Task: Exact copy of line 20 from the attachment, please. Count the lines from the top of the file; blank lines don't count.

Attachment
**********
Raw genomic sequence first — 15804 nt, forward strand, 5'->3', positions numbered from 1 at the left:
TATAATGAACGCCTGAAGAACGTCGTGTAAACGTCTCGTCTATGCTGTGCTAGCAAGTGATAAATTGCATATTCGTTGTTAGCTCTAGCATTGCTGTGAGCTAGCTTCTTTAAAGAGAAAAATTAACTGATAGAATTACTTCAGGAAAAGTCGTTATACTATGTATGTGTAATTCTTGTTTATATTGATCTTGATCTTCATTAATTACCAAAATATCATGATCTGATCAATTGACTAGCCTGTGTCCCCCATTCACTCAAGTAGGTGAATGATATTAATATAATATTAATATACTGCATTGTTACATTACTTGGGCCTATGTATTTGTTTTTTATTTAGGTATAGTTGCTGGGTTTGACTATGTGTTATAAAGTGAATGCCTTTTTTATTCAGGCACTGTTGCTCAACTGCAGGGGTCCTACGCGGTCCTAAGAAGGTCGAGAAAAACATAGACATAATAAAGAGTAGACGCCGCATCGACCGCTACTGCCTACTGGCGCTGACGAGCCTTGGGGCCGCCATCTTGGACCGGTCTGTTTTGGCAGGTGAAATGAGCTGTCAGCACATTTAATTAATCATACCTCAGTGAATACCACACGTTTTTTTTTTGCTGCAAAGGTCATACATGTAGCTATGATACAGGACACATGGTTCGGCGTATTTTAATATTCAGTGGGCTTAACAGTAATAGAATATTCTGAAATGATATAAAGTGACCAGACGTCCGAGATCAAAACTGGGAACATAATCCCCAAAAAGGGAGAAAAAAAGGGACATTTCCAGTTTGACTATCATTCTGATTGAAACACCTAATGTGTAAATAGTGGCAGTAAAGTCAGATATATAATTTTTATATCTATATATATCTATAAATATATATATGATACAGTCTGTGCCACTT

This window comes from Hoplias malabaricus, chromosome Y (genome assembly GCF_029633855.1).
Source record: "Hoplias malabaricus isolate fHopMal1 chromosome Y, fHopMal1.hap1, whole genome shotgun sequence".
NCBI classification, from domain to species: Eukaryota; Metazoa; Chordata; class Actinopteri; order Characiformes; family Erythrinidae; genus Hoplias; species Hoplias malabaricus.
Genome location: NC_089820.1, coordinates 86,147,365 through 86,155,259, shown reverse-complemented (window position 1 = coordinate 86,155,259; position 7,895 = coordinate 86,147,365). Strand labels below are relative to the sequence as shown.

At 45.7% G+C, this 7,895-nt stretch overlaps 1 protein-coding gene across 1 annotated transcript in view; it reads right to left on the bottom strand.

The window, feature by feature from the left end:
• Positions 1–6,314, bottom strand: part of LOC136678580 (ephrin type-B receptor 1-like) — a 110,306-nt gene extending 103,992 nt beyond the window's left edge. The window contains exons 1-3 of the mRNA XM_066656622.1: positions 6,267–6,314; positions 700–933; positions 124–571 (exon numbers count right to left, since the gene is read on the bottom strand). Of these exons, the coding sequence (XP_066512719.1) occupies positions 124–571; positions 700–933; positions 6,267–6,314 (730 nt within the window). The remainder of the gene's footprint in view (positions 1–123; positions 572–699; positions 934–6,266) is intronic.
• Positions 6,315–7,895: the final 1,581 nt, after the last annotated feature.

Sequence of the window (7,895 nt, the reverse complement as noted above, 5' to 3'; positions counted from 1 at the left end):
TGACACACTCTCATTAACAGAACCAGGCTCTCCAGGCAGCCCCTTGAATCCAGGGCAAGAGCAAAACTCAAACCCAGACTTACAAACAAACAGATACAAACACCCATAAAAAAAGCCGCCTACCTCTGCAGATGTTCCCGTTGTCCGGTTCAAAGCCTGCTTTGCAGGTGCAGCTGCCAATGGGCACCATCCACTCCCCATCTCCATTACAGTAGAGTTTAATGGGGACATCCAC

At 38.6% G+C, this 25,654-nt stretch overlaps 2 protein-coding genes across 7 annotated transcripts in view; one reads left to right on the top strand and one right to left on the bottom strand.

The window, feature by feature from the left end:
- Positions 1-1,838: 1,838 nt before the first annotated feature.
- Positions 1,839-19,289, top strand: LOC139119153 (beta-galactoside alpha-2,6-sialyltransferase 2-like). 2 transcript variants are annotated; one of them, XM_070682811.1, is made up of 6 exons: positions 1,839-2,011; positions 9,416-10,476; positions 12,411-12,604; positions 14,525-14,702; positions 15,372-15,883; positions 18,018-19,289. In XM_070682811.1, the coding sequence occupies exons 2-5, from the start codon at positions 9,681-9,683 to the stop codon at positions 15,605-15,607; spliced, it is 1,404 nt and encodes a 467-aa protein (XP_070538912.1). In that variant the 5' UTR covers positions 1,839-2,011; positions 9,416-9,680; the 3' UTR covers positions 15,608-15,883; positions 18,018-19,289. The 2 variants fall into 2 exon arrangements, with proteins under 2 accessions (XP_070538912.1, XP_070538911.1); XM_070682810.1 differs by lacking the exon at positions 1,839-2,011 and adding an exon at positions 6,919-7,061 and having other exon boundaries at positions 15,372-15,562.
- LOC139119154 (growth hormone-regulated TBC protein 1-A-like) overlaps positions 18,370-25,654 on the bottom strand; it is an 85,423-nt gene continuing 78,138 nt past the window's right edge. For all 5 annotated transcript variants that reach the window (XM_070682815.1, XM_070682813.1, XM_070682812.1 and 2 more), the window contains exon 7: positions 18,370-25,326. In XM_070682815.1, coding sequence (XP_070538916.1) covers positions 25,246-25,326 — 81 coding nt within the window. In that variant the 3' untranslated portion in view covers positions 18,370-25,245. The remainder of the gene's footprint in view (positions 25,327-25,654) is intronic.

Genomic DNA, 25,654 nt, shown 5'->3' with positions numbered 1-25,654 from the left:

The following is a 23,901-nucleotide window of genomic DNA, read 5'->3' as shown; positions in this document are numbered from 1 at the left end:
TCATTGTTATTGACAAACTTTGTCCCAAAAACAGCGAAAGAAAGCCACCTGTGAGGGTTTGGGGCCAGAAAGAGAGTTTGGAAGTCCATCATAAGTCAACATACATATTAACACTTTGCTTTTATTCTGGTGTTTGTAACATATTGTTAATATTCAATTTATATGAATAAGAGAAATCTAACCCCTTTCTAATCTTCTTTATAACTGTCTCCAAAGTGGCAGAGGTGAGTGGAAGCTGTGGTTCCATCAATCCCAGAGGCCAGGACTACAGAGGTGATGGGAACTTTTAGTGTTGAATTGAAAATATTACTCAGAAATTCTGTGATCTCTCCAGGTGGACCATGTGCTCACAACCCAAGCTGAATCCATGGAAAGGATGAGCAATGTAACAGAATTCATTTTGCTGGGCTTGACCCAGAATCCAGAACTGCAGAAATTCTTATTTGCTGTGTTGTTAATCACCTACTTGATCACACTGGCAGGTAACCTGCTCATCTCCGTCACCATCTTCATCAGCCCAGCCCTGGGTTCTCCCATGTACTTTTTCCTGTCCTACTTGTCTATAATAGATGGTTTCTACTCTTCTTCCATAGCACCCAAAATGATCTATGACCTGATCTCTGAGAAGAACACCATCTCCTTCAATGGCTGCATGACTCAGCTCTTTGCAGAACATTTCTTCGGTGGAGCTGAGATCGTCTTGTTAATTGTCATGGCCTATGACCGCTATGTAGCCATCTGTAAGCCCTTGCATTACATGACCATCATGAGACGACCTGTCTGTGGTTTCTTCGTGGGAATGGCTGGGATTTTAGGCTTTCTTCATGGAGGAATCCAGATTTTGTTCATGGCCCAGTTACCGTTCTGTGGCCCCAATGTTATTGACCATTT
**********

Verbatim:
TCATTGTTATTGACAAACTTTGTCCCAAAAACAGCGAAAGAAAGCCACCTGTGAGGGTTTGGGGCCAGAAAGAGAGTTTGGAAGTCCATCATAAGTCAACATACATATTAACACTTTGCTTTTATTCTGGTGTTTGTAACATATTGTTAATATTCAATTTATATGAATAAGAGAAATCTAACCCCTTTCTAATCTTCTTTATAACTGTCTCCAAAGTGGCAGAGGTGAGTGGAAGCTGTGGTTCCATCAATCCCAGAGGCCAGGACTACAGAGGTGATGGGAACTTTTAGTGTTGAATTGAAAATATTACTCAGAAATTCTGTGATCTCTCCAGGTGGACCATGTGCTCACAACCCAAGCTGAATCCATGGAAAGGATGAGCAATGTAACAGAATTCATTTTGCTGGGCTTGACCCAGAATCCAGAACTGCAGAAATTCTTATTTGCTGTGTTGTTAATCACCTACTTGATCACACTGGCAGGTAACCTGCTCATCTCCGTCACCATCTTCATCAGCCCAGCCCTGGGTTCTCCCATGTACTTTTTCCTGTCCTACTTGTCTATAATAGATGGTTTCTACTCTTCTTCCATAGCACCCAAAATGATCTATGACCTGATCTCTGAGAAGAACACCATCTCCTTCAATGGCTGCATGACTCAGCTCTTTGCAGAACATTTCTTCGGTGGAGCTGAGATCGTCTTGTTAATTGTCATGGCCTATGACCGCTATGTAGCCATCTGTAAGCCCTTGCATTACATGACCATCATGAGACGACCTGTCTGTGGTTTCTTCGTGGGAATGGCTGGGATTTTAGGCTTTCTTCATGGAGGAATCCAGATTTTGTTCATGGCCCAGTTACCGTTCTGTGGCCCCAATGTTATTGACCATTT